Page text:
For these teenagers, growing up in a rapidly expanding and overcrowded London, 26% had not completed puberty before they died at 25 years of age. The age at which modern and medieval children progressed through the pubertal stages after puberty onset was different. However, just as today, there was a wide age range of children within each stage, including the presence of some early maturers.
Girls typically got married in their teens. The fear of unmarried pregnancy was an important part of this. I read a study of marriage in colonial America where the rate of unmarried pregnancy was similar to that of today but unmarried birth was extremely low. It was not an age where Murphy Brown had that option.
The concept of childhood itself is a relatively new invention. Being of tender age offered little in terms of protection in the social and legal worlds until the last couple hundred years. A preteen without support still had to work for a living in the fields or sweatshops or mines or prostitution or thievery. Britain was just as quick to hang a 13-year-old as a lifelong hardened criminal for committing the same act. We may owe our modern concept of childhood to Charles Dickens.
College is usually where adolescents turn into women and seek careers instead of jobs but it can happen younger, especially young people who are forced to be self-sufficient early. There are high schoolers on the cusp of adulthood and elderly who have never grown up, so, no hard line can be drawn at ANY age.
Generally, I refer to everyone under 18 as boys and girls by default and everyone over that as men and women by default. However, I am flexible. Being a minor does not preclude an adult outlook on life nor does legal majority suddenly turn you into a responsible citizen. I’ve known 16-year-olds who were as adult as one could ask for and people twice that age who hadn’t gotten beyond their selves yet.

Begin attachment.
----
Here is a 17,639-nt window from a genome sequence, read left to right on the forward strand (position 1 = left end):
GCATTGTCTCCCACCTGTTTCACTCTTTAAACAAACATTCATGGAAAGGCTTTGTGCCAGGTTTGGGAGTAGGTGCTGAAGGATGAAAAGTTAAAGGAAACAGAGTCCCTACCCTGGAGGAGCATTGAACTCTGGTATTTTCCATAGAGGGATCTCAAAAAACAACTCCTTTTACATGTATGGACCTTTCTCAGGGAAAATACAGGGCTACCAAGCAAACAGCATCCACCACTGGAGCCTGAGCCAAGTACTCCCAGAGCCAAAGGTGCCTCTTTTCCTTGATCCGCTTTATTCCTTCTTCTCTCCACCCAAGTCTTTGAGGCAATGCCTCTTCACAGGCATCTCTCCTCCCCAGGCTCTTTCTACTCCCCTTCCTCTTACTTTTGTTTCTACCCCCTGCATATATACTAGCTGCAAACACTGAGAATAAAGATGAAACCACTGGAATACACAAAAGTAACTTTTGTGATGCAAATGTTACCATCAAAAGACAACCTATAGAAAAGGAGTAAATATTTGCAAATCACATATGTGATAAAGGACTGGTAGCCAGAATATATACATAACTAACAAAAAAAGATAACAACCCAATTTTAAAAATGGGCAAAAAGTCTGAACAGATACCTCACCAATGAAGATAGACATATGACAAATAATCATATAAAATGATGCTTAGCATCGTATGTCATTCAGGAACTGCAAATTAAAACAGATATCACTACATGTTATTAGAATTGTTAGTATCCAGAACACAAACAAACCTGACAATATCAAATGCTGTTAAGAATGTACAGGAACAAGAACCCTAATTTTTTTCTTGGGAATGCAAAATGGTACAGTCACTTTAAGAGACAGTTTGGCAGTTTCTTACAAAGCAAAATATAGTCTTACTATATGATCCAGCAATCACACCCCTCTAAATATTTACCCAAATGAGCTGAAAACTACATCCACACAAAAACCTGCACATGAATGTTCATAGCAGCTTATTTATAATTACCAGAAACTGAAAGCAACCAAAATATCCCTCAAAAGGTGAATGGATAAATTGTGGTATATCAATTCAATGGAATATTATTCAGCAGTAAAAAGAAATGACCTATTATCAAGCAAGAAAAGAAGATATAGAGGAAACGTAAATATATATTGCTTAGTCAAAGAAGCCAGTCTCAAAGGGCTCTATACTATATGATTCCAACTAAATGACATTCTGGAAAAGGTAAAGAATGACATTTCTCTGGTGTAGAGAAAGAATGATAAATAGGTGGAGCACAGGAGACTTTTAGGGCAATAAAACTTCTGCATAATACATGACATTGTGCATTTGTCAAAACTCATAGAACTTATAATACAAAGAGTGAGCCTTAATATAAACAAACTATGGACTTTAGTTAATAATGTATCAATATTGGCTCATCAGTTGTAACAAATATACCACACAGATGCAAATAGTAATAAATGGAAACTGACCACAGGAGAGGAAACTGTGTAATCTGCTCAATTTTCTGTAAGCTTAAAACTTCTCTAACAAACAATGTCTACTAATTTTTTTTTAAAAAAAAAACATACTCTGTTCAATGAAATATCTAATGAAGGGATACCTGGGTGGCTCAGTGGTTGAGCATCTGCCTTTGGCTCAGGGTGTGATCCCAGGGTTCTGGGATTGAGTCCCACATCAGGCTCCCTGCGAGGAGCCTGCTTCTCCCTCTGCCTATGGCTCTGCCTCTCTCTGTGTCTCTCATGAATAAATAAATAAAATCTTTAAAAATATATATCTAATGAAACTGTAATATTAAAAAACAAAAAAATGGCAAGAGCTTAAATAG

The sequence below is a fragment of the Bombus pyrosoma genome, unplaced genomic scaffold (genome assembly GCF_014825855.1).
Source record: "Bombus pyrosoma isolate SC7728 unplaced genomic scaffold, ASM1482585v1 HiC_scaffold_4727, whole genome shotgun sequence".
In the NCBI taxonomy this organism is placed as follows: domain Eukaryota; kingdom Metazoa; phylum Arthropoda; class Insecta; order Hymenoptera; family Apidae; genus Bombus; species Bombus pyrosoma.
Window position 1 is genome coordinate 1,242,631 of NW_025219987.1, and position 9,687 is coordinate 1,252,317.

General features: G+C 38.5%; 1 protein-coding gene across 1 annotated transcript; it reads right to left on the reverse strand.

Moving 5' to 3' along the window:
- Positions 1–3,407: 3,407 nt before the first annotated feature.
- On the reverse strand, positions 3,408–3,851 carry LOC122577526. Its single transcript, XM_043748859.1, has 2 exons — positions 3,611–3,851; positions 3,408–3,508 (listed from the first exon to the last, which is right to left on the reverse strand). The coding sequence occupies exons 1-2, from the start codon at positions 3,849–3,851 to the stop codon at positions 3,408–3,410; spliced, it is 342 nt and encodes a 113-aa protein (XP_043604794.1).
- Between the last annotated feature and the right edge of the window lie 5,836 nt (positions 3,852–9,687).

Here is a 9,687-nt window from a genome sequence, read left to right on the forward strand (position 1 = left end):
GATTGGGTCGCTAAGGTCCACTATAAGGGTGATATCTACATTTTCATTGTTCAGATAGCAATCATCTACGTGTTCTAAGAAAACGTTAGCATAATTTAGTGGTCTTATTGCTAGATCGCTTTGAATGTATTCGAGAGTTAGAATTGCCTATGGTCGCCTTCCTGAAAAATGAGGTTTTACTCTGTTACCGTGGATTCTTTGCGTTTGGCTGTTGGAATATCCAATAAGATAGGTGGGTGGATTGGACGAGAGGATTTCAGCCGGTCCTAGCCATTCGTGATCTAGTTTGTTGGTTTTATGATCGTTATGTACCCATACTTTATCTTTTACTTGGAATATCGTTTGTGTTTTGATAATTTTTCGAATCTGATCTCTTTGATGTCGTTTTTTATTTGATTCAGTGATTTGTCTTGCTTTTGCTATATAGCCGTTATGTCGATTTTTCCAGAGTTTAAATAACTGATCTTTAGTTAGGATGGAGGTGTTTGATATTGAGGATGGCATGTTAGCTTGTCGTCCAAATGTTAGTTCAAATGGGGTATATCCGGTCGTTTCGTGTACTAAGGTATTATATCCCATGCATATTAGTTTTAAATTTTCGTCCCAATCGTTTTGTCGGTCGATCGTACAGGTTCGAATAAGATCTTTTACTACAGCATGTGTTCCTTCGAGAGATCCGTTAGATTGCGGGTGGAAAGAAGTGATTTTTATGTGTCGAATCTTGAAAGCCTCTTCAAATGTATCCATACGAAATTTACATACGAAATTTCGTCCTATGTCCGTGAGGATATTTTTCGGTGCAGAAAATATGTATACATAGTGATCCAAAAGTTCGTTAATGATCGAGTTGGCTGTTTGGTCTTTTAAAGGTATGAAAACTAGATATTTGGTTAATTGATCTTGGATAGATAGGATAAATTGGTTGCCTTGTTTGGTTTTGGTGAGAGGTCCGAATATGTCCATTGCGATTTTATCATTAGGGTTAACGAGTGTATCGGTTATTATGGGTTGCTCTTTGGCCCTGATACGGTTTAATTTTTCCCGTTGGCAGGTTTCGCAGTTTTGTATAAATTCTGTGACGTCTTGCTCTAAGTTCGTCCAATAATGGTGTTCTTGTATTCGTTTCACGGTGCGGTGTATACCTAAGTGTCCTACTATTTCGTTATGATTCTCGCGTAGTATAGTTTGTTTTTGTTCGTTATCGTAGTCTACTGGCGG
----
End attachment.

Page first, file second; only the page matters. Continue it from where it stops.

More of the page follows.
The brain is not fully developed until about 25,
So maybe THAT could be a useful boundary. But so many behave in an adult fashion before then and so many stubbornly keep the bad aspects of childhood to the end. A simple number is not the answer.
But seriously, there is no contest between 17 and 31 for the same person in terms of adulthood. Even among those who had to “grow up early.” One does not suddenly change from girl to woman, boy to man. Starting at puberty and continuing into middle age and senior life, the balance between shoujo to josei or shounen to seinen shifts in numerous little jumps. We may decide where there was a tipping point but there should always be a bit of child in every adult, no matter how old. It is important to keep that inner child alive.
Find your inner hero.
Joseph Campbell’s “Mono-myth of the Hero’s Journey” is really about the process of growing up. You are never really an adult until you discover the inner hero in you. Take the 1960 movie “Magnificent Seven” (“The Seven Samurai” rebooted into the Old West of America). Chico starts out as a boy. He wants to be a glorious gunfighter, the product of a boy’s fantasy, lacking any kind of roots or commitments, yet the subject of adulation and desire.
By the end of the movie, he could be the gunfighter of his dreams but instead chooses the route of the peasant farmer and true manhood. This is the route of hard work and sacrifice, love and commitment to something more important to you than your own comfort and ease. As pointed out during the movie, real courage is bearing the burdens of life and becoming a good person.
Unwavering commitment to something greater than yourself, regardless of gender, makes you a greater hero than any gunslinger.